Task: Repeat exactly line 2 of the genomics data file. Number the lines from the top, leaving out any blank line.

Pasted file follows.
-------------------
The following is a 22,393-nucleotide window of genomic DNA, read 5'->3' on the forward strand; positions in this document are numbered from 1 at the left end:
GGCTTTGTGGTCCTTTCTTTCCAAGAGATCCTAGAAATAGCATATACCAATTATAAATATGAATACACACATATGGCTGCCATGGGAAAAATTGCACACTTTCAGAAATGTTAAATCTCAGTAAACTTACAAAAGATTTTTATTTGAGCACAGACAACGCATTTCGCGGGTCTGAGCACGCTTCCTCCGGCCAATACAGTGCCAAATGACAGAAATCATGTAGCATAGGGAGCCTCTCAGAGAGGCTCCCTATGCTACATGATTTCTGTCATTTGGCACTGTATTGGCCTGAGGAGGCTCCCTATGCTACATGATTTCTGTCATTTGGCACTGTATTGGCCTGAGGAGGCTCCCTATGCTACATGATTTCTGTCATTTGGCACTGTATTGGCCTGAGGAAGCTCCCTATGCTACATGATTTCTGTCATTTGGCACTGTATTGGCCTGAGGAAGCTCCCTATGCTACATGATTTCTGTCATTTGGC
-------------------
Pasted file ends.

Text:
GGCTTTGTGGTCCTTTCTTTCCAAGAGATCCTAGAAATAGCATATACCAATTATAAATATGAATACACACATATGGCTGCCATGGGAAAAATTGCACACTTTCAGAAATGTTAAATCTCAGTAAACTTACAAAAGATTTTTATTTGAGCACAGACAACGCATTTCGCGGGTCTGAGCACGCTTCCTCCGGCCAATACAGTGCCAAATGACAGAAATCATGTAGCATAGGGAGCCTCTCAGAGAGGCTCCCTATGCTACATGATTTCTGTCATTTGGCACTGTATTGGCCTGAGGAGGCTCCCTATGCTACATGATTTCTGTCATTTGGCACTGTATTGGCCTGAGGAGGCTCCCTATGCTACATGATTTCTGTCATTTGGCACTGTATTGGCCTGAGGAAGCTCCCTATGCTACATGATTTCTGTCATTTGGCACTGTATTGGCCTGAGGAAGCTCCCTATGCTACATGATTTCTGTCATTTGGC